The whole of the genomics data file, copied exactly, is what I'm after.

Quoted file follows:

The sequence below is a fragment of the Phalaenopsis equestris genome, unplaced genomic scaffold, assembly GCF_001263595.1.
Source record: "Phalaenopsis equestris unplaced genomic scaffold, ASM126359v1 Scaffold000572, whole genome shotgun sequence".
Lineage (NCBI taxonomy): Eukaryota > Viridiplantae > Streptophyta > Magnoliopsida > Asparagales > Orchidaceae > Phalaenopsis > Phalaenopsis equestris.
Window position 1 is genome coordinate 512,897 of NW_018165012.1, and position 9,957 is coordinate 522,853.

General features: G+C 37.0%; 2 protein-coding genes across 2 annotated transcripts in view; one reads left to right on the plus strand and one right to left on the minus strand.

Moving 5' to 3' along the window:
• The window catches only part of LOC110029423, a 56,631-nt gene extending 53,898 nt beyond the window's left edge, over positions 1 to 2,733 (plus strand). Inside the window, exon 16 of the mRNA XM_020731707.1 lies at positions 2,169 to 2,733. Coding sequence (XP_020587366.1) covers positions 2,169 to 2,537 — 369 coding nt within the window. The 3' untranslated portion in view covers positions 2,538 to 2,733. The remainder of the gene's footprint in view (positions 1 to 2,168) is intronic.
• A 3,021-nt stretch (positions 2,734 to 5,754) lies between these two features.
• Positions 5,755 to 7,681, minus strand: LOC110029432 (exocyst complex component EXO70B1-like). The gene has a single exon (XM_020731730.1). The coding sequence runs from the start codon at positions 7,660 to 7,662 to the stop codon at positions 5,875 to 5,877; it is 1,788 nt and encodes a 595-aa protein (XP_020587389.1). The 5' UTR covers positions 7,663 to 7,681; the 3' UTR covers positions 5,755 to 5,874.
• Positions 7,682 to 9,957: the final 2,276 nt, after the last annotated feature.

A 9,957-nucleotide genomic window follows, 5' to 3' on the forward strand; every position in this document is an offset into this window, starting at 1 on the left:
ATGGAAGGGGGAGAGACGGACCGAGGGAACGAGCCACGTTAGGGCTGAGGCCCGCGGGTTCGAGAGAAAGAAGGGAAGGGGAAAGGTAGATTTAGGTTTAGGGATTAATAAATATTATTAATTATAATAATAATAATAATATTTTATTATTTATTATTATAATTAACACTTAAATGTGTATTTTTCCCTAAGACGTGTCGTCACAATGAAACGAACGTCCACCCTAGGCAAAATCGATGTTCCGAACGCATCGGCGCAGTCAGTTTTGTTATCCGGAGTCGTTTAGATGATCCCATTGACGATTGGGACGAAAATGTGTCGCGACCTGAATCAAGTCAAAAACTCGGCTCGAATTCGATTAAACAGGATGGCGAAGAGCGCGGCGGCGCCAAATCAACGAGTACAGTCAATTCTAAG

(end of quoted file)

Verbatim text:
The sequence below is a fragment of the Phalaenopsis equestris genome, unplaced genomic scaffold, assembly GCF_001263595.1.
Source record: "Phalaenopsis equestris unplaced genomic scaffold, ASM126359v1 Scaffold000572, whole genome shotgun sequence".
Lineage (NCBI taxonomy): Eukaryota > Viridiplantae > Streptophyta > Magnoliopsida > Asparagales > Orchidaceae > Phalaenopsis > Phalaenopsis equestris.
Window position 1 is genome coordinate 512,897 of NW_018165012.1, and position 9,957 is coordinate 522,853.

General features: G+C 37.0%; 2 protein-coding genes across 2 annotated transcripts in view; one reads left to right on the plus strand and one right to left on the minus strand.

Moving 5' to 3' along the window:
• The window catches only part of LOC110029423, a 56,631-nt gene extending 53,898 nt beyond the window's left edge, over positions 1 to 2,733 (plus strand). Inside the window, exon 16 of the mRNA XM_020731707.1 lies at positions 2,169 to 2,733. Coding sequence (XP_020587366.1) covers positions 2,169 to 2,537 — 369 coding nt within the window. The 3' untranslated portion in view covers positions 2,538 to 2,733. The remainder of the gene's footprint in view (positions 1 to 2,168) is intronic.
• A 3,021-nt stretch (positions 2,734 to 5,754) lies between these two features.
• Positions 5,755 to 7,681, minus strand: LOC110029432 (exocyst complex component EXO70B1-like). The gene has a single exon (XM_020731730.1). The coding sequence runs from the start codon at positions 7,660 to 7,662 to the stop codon at positions 5,875 to 5,877; it is 1,788 nt and encodes a 595-aa protein (XP_020587389.1). The 5' UTR covers positions 7,663 to 7,681; the 3' UTR covers positions 5,755 to 5,874.
• Positions 7,682 to 9,957: the final 2,276 nt, after the last annotated feature.

A 9,957-nucleotide genomic window follows, 5' to 3' on the forward strand; every position in this document is an offset into this window, starting at 1 on the left:
ATGGAAGGGGGAGAGACGGACCGAGGGAACGAGCCACGTTAGGGCTGAGGCCCGCGGGTTCGAGAGAAAGAAGGGAAGGGGAAAGGTAGATTTAGGTTTAGGGATTAATAAATATTATTAATTATAATAATAATAATAATATTTTATTATTTATTATTATAATTAACACTTAAATGTGTATTTTTCCCTAAGACGTGTCGTCACAATGAAACGAACGTCCACCCTAGGCAAAATCGATGTTCCGAACGCATCGGCGCAGTCAGTTTTGTTATCCGGAGTCGTTTAGATGATCCCATTGACGATTGGGACGAAAATGTGTCGCGACCTGAATCAAGTCAAAAACTCGGCTCGAATTCGATTAAACAGGATGGCGAAGAGCGCGGCGGCGCCAAATCAACGAGTACAGTCAATTCTAAG